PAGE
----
The Finance Minister tabled the Direct Taxes Code Bill, 2010 (DTC 2010) in the Parliament on 30 August 2010 which is proposed to come into force on 1 April 2012. Some of the salient features are outlined below:
- The Code proposes that every person shall be liable to pay income-tax in respect of the total income for the financial year. The concepts of “previous year” and “assessment year” are proposed to be done away with.
- Rates of tax as applicable to the persons are proposed under a schedule; for companies, individuals etc the maximum rate of tax is proposed at 30%. Additionally a domestic company would be required to pay a dividend distribution tax (DDT) of 15% on dividends declared, distributed or paid. Minimum Alternate tax (MAT) of 20% would be applicable on a company in case the tax based on the book profits is higher than the tax based on the profits as per the normal tax computation. A foreign company is required to pay an additional branch profits tax of 15% in respect of the branch profits.
- Levy of surcharge and education cess is proposed to be done away with.
- In the case of a company, it is proposed that the company shall be resident in India if it is an Indian company or if the place of effective management (POEM) is in India. POEM has been defined to mean the place where the board of directors or executive directors make their decisions or the place where such executive directors or officers of the company perform their functions and the board of directors routinely approves the commercial and strategic decisions taken by such executive directors or officers.
- In all cases, other than an individual, the persons would be a resident in India, if the place of control and management of the affairs, at any time of the year is situated wholly, or partly, in India.
- Additional source rules for income arising to a non- resident are proposed to be introduced as income deemed to accrue in India; for e.g. insurance premium including reinsurance covering any risk in India, from the transfer of any share or interest in a foreign company, where the fair market value of the assets in India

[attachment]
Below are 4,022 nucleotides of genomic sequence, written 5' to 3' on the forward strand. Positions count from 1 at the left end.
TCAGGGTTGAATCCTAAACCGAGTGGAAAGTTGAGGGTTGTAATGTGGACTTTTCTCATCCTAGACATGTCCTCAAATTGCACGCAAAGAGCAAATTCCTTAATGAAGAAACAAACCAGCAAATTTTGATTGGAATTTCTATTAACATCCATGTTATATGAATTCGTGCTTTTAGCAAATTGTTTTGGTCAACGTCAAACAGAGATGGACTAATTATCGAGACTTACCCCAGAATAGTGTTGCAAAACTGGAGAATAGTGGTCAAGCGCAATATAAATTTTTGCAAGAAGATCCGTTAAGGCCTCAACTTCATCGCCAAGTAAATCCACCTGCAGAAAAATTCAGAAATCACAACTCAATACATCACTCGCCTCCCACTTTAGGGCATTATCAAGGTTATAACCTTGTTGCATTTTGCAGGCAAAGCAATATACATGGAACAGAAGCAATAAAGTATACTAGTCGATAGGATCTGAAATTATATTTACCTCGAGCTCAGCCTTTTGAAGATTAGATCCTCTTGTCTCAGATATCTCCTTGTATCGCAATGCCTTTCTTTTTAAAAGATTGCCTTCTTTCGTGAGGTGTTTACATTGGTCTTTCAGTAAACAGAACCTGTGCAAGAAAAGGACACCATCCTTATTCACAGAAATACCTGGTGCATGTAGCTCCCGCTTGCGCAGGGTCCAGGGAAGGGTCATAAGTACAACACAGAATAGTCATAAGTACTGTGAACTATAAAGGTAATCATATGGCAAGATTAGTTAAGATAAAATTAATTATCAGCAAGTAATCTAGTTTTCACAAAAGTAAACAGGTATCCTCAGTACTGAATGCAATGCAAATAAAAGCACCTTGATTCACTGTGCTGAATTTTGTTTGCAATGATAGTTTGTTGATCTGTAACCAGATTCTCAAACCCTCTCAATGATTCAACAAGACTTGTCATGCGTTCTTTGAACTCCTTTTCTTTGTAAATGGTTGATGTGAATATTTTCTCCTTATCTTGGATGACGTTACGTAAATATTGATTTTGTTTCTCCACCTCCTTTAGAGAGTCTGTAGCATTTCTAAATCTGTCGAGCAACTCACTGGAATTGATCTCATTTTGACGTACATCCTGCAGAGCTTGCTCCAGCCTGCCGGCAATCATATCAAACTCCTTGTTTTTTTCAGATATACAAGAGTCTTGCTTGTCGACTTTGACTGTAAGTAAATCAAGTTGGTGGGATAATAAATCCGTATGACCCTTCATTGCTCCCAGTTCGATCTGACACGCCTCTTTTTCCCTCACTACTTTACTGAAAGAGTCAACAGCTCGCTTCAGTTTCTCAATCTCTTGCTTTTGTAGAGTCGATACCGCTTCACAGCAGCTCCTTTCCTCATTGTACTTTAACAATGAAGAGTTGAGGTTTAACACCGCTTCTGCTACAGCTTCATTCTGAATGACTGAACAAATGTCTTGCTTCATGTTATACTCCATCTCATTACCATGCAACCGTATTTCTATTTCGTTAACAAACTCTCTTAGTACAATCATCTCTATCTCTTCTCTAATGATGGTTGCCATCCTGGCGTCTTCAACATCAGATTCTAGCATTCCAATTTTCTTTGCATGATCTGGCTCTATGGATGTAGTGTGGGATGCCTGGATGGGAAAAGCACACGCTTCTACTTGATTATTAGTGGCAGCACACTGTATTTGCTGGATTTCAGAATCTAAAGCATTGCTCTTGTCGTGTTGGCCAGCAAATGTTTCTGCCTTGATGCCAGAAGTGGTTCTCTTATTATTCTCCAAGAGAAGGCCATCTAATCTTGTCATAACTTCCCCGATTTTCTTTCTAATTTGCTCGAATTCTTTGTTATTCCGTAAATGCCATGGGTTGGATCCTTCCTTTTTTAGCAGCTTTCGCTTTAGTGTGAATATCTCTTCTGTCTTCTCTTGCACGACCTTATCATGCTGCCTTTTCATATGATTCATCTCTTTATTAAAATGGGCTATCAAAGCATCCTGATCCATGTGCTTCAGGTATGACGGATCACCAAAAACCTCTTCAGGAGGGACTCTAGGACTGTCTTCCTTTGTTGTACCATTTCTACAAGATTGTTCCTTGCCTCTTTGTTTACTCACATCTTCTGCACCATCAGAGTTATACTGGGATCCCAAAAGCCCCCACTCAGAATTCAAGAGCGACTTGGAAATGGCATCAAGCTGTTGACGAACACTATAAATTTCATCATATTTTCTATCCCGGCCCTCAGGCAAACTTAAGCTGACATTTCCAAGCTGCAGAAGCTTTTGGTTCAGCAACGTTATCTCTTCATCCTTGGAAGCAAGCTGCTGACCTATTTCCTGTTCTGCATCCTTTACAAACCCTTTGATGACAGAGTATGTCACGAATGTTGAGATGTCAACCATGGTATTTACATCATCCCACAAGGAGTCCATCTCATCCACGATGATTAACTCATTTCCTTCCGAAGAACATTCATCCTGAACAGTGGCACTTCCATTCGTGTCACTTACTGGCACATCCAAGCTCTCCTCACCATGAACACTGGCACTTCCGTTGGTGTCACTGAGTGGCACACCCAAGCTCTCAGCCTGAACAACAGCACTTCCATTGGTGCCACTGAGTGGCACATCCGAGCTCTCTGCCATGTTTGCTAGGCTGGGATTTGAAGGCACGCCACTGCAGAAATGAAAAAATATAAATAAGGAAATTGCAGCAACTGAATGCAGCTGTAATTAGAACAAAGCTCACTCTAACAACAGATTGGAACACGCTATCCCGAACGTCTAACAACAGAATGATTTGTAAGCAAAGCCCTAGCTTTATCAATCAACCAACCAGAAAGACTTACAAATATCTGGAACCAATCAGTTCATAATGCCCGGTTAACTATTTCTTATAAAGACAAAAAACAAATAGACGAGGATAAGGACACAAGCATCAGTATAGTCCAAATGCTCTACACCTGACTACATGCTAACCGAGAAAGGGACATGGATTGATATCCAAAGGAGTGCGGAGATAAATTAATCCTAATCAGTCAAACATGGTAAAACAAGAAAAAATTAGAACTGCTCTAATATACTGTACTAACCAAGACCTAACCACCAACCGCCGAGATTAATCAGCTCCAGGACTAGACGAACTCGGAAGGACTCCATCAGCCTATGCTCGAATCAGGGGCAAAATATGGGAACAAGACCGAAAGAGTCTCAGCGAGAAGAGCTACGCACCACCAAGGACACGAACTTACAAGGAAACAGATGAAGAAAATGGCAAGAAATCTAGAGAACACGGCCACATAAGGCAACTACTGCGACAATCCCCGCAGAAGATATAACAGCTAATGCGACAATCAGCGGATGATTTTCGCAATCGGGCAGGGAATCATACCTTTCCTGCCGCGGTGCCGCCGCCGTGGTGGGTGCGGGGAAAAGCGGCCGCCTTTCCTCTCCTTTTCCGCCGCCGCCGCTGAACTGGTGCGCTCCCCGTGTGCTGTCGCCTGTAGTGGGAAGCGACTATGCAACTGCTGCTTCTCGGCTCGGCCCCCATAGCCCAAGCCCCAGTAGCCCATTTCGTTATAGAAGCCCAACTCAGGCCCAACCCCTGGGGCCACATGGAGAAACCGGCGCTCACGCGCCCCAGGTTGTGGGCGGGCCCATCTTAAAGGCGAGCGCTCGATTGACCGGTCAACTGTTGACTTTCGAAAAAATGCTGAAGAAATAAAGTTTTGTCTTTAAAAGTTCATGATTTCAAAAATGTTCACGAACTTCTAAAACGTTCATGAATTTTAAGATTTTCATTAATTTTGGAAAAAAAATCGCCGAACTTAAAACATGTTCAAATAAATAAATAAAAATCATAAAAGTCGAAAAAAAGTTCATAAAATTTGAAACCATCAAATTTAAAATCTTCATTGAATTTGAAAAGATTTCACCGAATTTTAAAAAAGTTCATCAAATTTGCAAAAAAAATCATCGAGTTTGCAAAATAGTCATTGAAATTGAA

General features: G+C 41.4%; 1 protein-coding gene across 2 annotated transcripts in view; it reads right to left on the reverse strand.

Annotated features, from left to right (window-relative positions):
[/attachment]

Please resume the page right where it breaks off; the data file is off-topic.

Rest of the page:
owned by the company represent at least 50% of the fair market value of all the assets owned by the company etc.
Computation of total income
Income has been proposed to be classified as income from ordinary sources and income from special sources; Income from ordinary sources would comprise of income from employment, house property, business, capital gains and residuary sources. Income from special sources would refer to specified income of non –residents, winning from racehorses, lottery etc. However where the income of a non resident is attributable to a PE, then the same would not be considered as income from special sources.
- Changes in income slabs which will result in incremental savings in tax.
- The concept of „Not ordinarily resident? is removed. The condition of 729 days has been retained to determine the taxability of overseas income of an individual
- A person not entitled to HRA is allowed a deduction of rent paid upto 10% of GTI or INR 2000 per month & other conditions as may be prescribed
- Exemption for medical expenses has been increased to INR 50,000.
- Contribution to approved funds is deductible to the extent of INR 1 lacs.
- Deduction for insurance premium (not exceed five percent. of the capital sum assured), Health Insurance covered & Tuition fees to the extent of INR 50,000.
- Wealth tax to be levied at 1% for wealth in excess of INR 10 million
- Income from all investment assets to be computed under the head „Capital gains?. Investment asset to include any capital asset which is not a business capital asset, any security held by a Foreign Institutional Investor and any undertaking or division of a business.
- Distinction between short-term investment asset and long-term investment asset on the basis of the length of holding of the asset to be eliminated.
- No tax on gains on transfer of shares of a company or unit of equity oriented fund that are held for more than one year and such transfer is chargeable to Securities Transaction Tax (“STT”). STT would be chargeable on transfer of equity shares of a company or a unit of an equity oriented fund.